This article is an excerpt from the Shortform book guide to "The Gap and The Gain" by Benjamin Hardy and Dan Sullivan. Shortform has the world's best summaries and analyses of books you should be reading.
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What are some good ways to practice gratitude? What difference can it make in your life?
The Gap and The Gain describes two ways of thinking that measure your progress in life. Gap-thinking is focusing your thoughts on the “gap” between where you are now and where you want to be. Gain-thinking is focusing on how far you’ve come, or the “gains” you’ve made. The authors believe that practicing gratitude is a great way to stay in the Gain mindset.
Keep reading to learn three gratitude exercises that can help you maintain your focus on Gains.
3 Gratitude Exercises
Gratitude keeps you in the Gain mindset by keeping your mind oriented around what you have instead of what you don’t have. Hardy and Sullivan strongly recommend keeping a journal so you have an objective record of your past self against which you can compare your current self. The authors propose the following three gratitude exercises as examples of journaling techniques.
Actively contemplate the gains you’ve made over various spans of time (for example, what gains have you made over the past 10 years? Three years? One year? Six months?). Write down these gains so you can see your concrete progress.
At the end of each day, write down three gains you’ve made that day (for example, “I walked over 10,000 steps today” or “I cleaned out half of the garage”). This way, you are actively and consistently orienting your mind around your personal growth and achievements, no matter how small.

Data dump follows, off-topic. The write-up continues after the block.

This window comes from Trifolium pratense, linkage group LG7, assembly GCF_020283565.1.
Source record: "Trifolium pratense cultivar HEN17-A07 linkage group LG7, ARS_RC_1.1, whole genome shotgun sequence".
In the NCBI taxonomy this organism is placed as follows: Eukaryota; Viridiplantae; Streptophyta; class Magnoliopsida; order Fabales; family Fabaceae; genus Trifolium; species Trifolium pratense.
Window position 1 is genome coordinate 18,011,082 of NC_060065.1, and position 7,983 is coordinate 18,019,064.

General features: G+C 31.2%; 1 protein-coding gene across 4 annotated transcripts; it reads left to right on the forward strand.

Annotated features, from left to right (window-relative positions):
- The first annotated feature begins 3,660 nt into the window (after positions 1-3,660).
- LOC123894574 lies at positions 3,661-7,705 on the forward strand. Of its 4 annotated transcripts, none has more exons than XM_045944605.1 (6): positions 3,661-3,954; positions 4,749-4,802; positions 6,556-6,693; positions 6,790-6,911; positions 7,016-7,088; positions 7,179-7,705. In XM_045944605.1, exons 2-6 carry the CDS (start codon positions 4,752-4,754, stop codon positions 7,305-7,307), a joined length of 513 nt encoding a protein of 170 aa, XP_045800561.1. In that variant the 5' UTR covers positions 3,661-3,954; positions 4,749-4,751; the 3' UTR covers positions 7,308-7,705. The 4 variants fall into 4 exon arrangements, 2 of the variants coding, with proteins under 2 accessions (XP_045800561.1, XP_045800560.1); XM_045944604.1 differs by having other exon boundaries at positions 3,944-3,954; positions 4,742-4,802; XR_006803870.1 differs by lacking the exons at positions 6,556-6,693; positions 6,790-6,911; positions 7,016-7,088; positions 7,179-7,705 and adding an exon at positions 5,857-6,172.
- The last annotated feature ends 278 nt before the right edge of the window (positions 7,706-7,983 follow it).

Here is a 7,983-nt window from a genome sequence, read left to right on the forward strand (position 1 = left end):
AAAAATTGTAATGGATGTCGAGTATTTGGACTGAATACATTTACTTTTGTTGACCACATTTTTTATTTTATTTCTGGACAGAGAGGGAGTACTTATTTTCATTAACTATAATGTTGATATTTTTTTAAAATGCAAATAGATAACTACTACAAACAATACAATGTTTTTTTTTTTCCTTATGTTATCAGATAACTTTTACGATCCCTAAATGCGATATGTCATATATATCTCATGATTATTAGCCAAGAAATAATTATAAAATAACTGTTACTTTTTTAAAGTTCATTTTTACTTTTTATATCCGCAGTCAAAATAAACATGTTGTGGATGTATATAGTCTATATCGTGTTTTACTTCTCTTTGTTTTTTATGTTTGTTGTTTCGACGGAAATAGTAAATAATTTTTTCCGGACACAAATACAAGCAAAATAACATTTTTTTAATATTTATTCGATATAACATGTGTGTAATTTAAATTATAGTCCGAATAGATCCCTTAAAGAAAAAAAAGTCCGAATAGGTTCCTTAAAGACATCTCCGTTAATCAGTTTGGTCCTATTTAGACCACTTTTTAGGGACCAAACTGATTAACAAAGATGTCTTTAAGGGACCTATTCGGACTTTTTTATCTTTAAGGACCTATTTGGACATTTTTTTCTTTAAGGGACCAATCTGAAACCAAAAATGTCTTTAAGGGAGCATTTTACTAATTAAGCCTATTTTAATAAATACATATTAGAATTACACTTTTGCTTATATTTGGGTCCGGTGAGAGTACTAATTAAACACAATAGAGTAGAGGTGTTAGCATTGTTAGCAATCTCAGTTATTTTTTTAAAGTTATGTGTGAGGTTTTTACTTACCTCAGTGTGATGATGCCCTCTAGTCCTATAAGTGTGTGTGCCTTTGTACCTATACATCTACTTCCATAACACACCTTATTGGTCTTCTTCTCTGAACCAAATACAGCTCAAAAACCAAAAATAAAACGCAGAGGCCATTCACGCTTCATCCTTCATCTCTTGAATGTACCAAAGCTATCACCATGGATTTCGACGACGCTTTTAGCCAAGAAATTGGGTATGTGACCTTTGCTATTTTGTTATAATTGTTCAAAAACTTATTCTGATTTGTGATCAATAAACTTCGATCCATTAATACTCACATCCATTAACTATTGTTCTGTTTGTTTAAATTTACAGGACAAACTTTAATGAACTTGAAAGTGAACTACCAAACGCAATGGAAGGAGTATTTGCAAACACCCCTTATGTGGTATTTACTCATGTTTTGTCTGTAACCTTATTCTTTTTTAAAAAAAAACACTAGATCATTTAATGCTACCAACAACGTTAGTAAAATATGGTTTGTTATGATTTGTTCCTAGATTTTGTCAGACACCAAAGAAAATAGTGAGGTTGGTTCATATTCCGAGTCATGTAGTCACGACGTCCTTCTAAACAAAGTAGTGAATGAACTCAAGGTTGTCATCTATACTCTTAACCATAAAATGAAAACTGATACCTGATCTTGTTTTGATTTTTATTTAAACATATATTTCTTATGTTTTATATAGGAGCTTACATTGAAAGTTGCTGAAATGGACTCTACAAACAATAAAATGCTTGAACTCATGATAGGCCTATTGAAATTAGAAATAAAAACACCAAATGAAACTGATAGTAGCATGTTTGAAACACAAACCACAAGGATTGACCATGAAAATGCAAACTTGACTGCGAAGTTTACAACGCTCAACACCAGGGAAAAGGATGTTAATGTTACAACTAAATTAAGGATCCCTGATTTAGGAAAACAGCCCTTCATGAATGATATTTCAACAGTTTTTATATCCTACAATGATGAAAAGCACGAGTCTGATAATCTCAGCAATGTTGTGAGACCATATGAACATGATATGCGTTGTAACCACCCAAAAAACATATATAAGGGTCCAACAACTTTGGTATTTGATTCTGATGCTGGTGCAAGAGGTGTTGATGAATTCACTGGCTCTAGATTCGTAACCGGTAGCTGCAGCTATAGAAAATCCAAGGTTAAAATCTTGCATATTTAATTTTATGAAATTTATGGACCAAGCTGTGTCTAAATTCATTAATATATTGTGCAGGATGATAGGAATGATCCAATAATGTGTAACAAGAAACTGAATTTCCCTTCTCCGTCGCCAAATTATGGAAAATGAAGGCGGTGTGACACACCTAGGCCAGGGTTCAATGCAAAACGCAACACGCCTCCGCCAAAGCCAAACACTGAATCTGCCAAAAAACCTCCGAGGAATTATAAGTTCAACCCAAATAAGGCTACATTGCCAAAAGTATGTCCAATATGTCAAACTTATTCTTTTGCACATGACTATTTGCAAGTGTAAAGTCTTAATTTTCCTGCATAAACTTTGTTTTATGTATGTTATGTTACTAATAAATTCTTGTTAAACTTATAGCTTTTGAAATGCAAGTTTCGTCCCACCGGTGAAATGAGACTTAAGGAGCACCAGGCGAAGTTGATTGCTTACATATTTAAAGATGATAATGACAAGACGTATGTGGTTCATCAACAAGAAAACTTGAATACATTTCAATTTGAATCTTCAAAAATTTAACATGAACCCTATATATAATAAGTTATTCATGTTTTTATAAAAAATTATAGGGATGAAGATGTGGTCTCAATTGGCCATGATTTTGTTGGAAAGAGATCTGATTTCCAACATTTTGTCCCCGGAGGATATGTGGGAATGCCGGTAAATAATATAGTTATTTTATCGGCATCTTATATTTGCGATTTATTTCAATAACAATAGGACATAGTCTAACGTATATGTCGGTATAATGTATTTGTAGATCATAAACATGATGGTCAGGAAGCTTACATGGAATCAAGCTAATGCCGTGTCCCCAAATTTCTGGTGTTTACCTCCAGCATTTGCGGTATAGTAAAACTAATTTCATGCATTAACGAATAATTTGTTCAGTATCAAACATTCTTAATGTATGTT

Research in positive psychology strongly supports the link between practicing gratitude and increased well-being. Journaling is the most popular and straightforward method. Studies suggest that keeping a gratitude journal provides a broad range of benefits, including better job performance and improved sleep.
However, some research indicates that the link between gratitude and happiness may not apply to everyone. For example, one study found that this link only existed in participants who had PTSD. Another study involved a group of middle-aged Mormon women. These women were recently divorced and used daily gratitude journaling to process their emotional pain. Results showed the treatment didn’t improve life satisfaction for any of the women.
One of the ways to practice gratitude is mental subtraction, write the authors. Take someone or something in your life that you enjoy and imagine that you did not have that thing or person in your life. Chances are, you will feel a greater appreciation for it once you stop taking it for granted.
(Shortform note: According to psychologists, mental subtraction is an exercise best done in moderation. Taking something for granted—assuming that it’s a stable and permanent aspect of your life—can sometimes be necessary to protect your mental health. For example, taking your own life for granted is an illusion—no life is permanent or guaranteed. But applying mental subtraction to your own life is a universally terrifying concept, and it can lead to feelings of anxiety and depression when done in excess.)
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Here's what you'll find in our full The Gap and The Gain summary :
- Why you must compare who you are now to who you used to be
- Why you should focus on your past rather than your future
- How Gain-Thinking can improve your happiness, self-esteem, and physical health